Security guards Rick Abath and Randy Hestand were confronted by two men posing as police officers at 1:24am in the morning. Abath recounted they claimed to be investigating a disturbance. The thieves then handcuffed and duct taped both guards in the basement and the heist was on. After 81 minutes, they had their haul and left. No one would know what happened until the next guards arrived for their shift and realized something was wrong when no one let them in.

Although the FBI claims they have identified the burglars, nothing concrete has been announced and no arrests have been made. Suspects included Abath, veteran art thief Myles Connor, mobster Bobby Donati, Boston’s Irish mob and the Irish Republican Army. However, none of them quite complete the picture of what happened that night.

Instead, the heist has become the subject of hearsay, conspiracy and Netflix documentaries. Looks like we all have a new series to binge.

Central Bank of Iraq

The burglary of the Iraqi national bank might better be discussed as a heist, a looting or an emergency transfer of currency, depending on who you ask. Regardless, by March 20, 2003 the invasion of Iraq had begun.

If you ask deceased generalissimo Saddam Hussein, it was all his money and he was making an emergency withdrawal before the United States Army could seize it during the 2003 invasion of Iraq. Ask the Pentagon and it was a brazen liquidation of the nation’s wealth. Ask anybody else and the answer is always the same: “that’s a lot of money.” The most in human history, in fact.

When the U.S. army reached the Central Bank of Iraq in Baghdad $1 billion dollars had already been removed from the Iraqi treasury. To truly get a sense of the scale, it actually helps to count it in millions rather than billions. A whopping $900 million in USD and $100 million in Euros was removed was on the account of a handwritten note delivered by Qusay Hussein. The bank’s governor simply agreed and “the heist that wasn’t really a heist” began.

An Iraqi official was quoted by The Guardian that “when you get an order from Saddam Hussein, you do not discuss it.” All told, when armed men sent by the country’s leaders arrive to make a withdrawal it’s safe to assume it is no cursory visit.

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Undoubtedly, Hussein viewed Iraq’s wealth as his own. The central bank was his to do as he pleased.

The bills were deposited into three larger semi-trucks and then taken away. No questions asked. It’s even more impressive when you consider that the white marble clad building was built entirely in reinforced concrete, almost no windows and a giant interior courtyard surrounded by offices. The only way in and out was the front door. And that’s just how Qusay Hussein stole the money.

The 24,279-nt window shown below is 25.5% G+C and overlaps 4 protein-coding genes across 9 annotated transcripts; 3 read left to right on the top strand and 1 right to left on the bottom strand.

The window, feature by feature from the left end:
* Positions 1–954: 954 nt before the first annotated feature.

About $660 million would also be found in Saddam Hussein’s palace across a total of 164 metal containers in April 2003. The difference however was no where to be found and would remain that way to this day. Later, Qusay and his older brother Uday would be killed in a firefight in Mosul in June while Saddam wouldn’t be found until December of the same year.

But the story doesn’t end there, much of that wealth would end up in strange places. After transferring the money to Baghdad’s international airport for counting a certain John Taylor, member of the US Treasury Department, would press top officials to return the funds to the bank. The White House and Pentagon declined, kept the money and left the Coalition Provisional Authority to apportion the money as they saw fit. This would turn out to be a mistake.

In 2012, the Pentagon admitted to losing about $100 million in a “records management error.” According to James Risen, the author of Pay Any Price, over 30 American service members would be convicted of absconding some of the funds for their own personal use in their home states. Some of the money even ended up in Yuma, Arizona!

As far as heists go, it’s ironic that the only people who would be convicted for the crime weren’t even the original thieves in the first place.

Metro Lock and Safe Knows How To Safeguard Your Space

If you’re worried that people are only here to steal your stuff via extraordinary means, don’t feel like you need to refurbish your floors with titanium tiling. Most of these amazing heists occur because of the amazing security defenses around them. This encourages equally ambitious bandits to break in. The common cat burglar will only go for easy pickings, however. In order to keep your possessions safe, the best way is to increase the deterrents and keep mum about it all.

Thieves can’t steal what they don’t know exists and the better the safe, the less value the payout. With Metro Lock and Safe, our expert technicians can help you find that right safe in order to safeguard your space. Come to one of our locations in the Phoenix area and talk with our expert associates about all your home security needs from key duplication to home security installation. Contact us today!